I purposely included the picture of Laurence Olivier with Victor de
Sabata, in this review, so that I could provoke immediate, subliminal
theatrical and cinematic associations. This highly colourful, dramatic,
generously melodic music could so well have been written for the screen.
So often it reminds one of the heady effulgence of Max Steiner and Korngold
in full flow. Hyperion is therefore to be congratulated on recording
these terrific works; it is only to be regretted that de Sabata wrote
so little. It all comes as something of a surprise when one remembers
De Sabata as a gifted conductor. In that capacity, he has left a significant
legacy of recordings of late Romantic and Impressionist music, notably
recordings of works by Debussy and Respighi; and probably the best-ever
recording of Puccini’s Tosca with Callas, di Stefano and Gobbi
(reissued this month by EMI, at mid-price in their ‘Great Recordings
of the Century’ series). [Considering that opera was really the only
genre in demand in Italy, and that so few Italian composers broke away
to compose orchestral or other forms of music (Respighi for instance)
might explain why de Sabata was discouraged from further composition.]
La notte di Plàton (The Night of Plato), written
in 1923, represents the opposites of hedonistic pleasures of the flesh
and the quiet restraint and introspection of the spirit. De Sabata choses,
as his illustration, Plato’s last feast before renouncing pleasure to
follow the teachings of Socrates. A sumptuous, grandiose work, scored
for a huge orchestra, it is extremely colourful and exciting in its
wild orgiastic dances and languid and voluptuous in its suggestion of
carnal earthly pleasures. All this abandon is contrasted with calmer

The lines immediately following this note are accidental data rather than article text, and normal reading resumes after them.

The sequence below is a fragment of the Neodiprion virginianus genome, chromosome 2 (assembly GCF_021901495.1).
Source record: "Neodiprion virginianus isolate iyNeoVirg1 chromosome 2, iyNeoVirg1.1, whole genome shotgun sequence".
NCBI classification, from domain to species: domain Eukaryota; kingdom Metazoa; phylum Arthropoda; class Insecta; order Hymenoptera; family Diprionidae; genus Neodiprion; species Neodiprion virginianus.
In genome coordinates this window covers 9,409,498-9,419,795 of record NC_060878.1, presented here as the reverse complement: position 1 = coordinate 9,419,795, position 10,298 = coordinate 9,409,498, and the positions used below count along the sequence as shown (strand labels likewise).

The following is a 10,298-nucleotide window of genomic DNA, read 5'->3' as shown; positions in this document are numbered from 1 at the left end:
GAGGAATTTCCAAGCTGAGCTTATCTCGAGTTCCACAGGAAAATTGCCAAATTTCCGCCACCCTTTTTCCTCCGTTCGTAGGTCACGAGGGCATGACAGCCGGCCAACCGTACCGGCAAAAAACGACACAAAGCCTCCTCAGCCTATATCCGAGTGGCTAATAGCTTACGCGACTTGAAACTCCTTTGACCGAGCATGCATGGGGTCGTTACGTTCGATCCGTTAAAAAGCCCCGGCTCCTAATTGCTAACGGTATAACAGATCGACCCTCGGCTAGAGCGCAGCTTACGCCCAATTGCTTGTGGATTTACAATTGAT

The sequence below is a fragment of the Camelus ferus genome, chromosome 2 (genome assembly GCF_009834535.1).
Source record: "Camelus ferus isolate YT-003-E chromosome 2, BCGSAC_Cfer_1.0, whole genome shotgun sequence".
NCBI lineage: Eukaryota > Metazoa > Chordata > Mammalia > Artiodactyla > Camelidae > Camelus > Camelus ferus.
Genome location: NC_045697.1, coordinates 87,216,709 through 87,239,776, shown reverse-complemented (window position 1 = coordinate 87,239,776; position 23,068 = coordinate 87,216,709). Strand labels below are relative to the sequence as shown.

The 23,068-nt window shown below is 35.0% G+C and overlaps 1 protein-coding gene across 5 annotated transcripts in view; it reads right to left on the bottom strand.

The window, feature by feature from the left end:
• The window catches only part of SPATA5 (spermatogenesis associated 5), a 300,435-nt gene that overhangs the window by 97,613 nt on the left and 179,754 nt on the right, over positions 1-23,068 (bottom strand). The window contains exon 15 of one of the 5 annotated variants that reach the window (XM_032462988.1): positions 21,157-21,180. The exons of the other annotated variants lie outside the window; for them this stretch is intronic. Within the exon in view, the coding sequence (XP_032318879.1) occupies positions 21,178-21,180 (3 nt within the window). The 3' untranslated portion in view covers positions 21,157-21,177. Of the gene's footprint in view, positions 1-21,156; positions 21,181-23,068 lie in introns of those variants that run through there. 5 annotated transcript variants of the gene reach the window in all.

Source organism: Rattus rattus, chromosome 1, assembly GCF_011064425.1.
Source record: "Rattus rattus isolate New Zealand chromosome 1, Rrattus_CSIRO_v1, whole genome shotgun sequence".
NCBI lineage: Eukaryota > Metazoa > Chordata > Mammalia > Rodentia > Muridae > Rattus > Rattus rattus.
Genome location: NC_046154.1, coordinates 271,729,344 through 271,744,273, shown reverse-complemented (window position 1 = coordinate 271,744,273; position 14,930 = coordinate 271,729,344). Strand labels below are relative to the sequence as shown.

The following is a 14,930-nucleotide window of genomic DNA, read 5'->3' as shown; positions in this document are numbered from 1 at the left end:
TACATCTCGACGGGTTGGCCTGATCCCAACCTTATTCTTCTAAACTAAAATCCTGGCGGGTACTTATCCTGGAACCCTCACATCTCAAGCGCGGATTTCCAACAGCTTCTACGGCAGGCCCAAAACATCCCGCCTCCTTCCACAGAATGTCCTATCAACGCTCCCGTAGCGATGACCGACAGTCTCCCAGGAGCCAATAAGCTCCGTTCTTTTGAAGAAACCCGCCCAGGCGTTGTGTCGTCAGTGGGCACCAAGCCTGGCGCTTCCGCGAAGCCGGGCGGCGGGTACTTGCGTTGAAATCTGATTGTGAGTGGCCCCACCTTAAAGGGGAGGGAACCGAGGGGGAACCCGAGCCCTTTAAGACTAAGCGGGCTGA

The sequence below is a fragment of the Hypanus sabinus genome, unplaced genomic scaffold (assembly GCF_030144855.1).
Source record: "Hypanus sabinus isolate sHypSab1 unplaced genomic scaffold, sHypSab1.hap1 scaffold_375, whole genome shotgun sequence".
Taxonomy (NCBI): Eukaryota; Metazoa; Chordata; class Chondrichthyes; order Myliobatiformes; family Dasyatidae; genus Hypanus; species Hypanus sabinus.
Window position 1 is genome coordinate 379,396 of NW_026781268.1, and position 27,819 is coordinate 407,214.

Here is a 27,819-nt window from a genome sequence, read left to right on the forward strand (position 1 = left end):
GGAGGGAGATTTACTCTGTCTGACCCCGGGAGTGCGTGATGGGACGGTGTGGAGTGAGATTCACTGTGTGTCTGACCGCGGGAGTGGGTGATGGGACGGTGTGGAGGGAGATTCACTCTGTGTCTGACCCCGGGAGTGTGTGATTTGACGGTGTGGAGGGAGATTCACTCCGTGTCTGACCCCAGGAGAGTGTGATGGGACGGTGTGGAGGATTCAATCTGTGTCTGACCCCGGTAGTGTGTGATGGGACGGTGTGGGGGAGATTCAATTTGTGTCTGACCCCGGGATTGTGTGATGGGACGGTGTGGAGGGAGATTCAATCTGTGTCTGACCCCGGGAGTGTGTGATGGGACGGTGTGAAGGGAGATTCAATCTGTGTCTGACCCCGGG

contemplative material and a memorable melody, aspiring and noble. The
influences are numerous: Richard Strauss certainly, probably Respighi,
and perhaps Mahler.
Night descends on Gethsemane. Peace and tranquility reigns. Pilgrims
looking towards the heavenly stars are overcome with holy ecstasy in
contemplation of the Saviour’s suffering and God’s promise… This is
the scenario of De Sabata’s 1925 composition, Gethsemani
(poema contemplativo). The entire thematic material is based on Gregorian
chant subtly stated at the outset and developed with great beauty and
refinement. This is descriptive, impressionistic music, predominantly
serene and contemplative, the music fragrant colourful and evocative
of moonlit fountains, flowers and birdsong. The violence of our Lord’s
arrest is beheld at arm’s length and not allowed to intrude into the
foreground. The momentous, yet slowly gathering Romantic climax is more
in keeping with the Passion of Christ’s love for the world and its redemption,
rather than his suffering (although, in the decrescendo, this image
may be just apparent). One can easily imagine this music being used
in some Hollywood biblical epic.
Probably the most ‘Golden Age of Hollywood’ - like music comes in
the shortest of the three works, Juventus (Youth), composed
by De Sabata in 1919. In this composition, De Sabata sets confident
thrusting music against passages of restraint to suggest the joy and
passion of youth as opposed to the hesitant, inhibition and disillusionment
of increasing years. In this fulsome melodic composition, in De Sabata’s
most Romantic voice there are pre-echoes of Max Steiner and Korngold.
I feel sure, for instance, that Bette Davis would have given her eye-tooth
to have this composition underscore Dark Victory or Mr Skeffington.
For all unashamed romantics -- this recording is absolutely fabulous.
Don’t miss it. If only today’s composer’s of film music could find such
a lyrical and unrestrained voice. I hope that Hyperion can find enough
material to produce a second ‘composed by Victor de Sabata’ album.